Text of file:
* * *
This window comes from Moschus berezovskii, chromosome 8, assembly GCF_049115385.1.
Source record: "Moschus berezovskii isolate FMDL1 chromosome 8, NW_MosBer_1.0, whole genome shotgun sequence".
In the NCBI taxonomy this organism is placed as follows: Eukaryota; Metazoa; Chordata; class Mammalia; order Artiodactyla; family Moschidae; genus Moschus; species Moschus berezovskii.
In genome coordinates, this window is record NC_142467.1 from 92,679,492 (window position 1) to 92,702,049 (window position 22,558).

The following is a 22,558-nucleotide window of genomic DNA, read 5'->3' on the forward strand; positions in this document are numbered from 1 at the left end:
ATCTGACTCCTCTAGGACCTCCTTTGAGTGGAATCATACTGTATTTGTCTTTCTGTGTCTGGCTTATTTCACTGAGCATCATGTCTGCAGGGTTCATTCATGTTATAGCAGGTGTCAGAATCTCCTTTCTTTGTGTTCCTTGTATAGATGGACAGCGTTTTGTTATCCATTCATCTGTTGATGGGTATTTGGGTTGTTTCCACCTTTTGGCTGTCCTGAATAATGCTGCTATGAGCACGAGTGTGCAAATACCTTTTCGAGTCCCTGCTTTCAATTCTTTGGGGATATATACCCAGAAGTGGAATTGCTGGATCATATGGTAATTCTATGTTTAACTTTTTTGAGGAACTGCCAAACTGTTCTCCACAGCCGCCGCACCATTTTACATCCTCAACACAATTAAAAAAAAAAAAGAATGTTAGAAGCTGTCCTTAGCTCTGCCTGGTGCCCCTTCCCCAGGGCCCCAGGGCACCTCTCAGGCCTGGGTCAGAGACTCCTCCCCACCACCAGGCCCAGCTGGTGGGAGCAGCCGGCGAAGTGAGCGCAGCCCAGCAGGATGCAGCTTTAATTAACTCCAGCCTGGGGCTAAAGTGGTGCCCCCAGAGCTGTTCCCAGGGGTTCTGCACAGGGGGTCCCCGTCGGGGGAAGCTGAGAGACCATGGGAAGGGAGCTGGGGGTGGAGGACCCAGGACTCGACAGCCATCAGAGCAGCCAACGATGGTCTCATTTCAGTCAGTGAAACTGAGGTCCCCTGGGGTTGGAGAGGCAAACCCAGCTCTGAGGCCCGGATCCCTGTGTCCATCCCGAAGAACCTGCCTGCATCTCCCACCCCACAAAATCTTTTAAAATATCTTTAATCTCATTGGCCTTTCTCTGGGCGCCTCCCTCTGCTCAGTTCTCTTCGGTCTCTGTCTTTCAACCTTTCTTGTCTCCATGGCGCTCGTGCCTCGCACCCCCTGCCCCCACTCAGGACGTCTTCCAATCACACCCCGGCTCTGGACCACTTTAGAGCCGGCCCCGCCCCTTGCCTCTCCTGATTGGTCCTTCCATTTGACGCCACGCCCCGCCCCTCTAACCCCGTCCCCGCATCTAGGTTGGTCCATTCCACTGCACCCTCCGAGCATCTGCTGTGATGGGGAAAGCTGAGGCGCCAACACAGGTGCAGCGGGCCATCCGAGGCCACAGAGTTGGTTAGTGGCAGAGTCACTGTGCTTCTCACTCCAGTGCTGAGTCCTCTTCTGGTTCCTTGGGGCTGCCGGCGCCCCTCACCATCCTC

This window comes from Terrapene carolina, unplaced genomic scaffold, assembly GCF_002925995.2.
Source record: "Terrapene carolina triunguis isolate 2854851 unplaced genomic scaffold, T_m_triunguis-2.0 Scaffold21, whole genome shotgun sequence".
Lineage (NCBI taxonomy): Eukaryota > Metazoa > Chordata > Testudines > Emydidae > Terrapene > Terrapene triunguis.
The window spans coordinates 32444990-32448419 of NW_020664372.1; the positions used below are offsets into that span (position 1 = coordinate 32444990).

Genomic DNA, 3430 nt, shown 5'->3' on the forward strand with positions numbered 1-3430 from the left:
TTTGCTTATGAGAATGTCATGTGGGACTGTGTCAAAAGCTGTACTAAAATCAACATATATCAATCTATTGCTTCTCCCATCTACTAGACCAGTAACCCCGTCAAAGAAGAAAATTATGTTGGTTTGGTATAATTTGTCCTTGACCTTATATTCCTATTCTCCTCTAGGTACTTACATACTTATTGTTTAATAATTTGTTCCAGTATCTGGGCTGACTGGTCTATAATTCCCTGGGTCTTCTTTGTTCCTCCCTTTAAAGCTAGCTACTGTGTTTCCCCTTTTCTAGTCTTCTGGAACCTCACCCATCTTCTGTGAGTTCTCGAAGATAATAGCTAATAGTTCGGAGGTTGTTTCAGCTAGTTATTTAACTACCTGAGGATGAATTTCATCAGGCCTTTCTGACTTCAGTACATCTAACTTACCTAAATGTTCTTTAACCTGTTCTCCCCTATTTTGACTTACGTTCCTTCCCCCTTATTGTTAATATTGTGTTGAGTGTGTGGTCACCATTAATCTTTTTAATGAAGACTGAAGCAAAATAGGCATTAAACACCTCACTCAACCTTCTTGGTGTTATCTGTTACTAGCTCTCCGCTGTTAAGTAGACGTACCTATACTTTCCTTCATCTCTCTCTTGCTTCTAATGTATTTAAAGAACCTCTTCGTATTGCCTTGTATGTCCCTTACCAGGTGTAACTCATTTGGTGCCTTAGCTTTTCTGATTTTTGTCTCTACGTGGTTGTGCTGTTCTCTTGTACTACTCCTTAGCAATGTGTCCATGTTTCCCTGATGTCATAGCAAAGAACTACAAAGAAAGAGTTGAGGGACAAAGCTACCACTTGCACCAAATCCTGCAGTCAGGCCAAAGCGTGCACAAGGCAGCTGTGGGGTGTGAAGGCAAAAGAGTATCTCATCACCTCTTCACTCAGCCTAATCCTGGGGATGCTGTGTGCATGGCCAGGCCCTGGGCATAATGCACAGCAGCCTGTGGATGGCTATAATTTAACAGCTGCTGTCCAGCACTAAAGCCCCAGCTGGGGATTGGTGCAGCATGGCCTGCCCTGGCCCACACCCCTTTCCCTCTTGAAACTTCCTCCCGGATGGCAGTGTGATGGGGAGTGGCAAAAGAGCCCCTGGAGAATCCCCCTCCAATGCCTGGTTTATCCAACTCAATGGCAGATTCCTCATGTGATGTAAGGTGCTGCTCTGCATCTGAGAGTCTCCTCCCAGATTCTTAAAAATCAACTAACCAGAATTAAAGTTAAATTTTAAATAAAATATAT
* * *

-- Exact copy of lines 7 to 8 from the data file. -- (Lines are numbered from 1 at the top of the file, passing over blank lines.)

This window comes from Terrapene carolina, unplaced genomic scaffold, assembly GCF_002925995.2.
Source record: "Terrapene carolina triunguis isolate 2854851 unplaced genomic scaffold, T_m_triunguis-2.0 Scaffold21, whole genome shotgun sequence".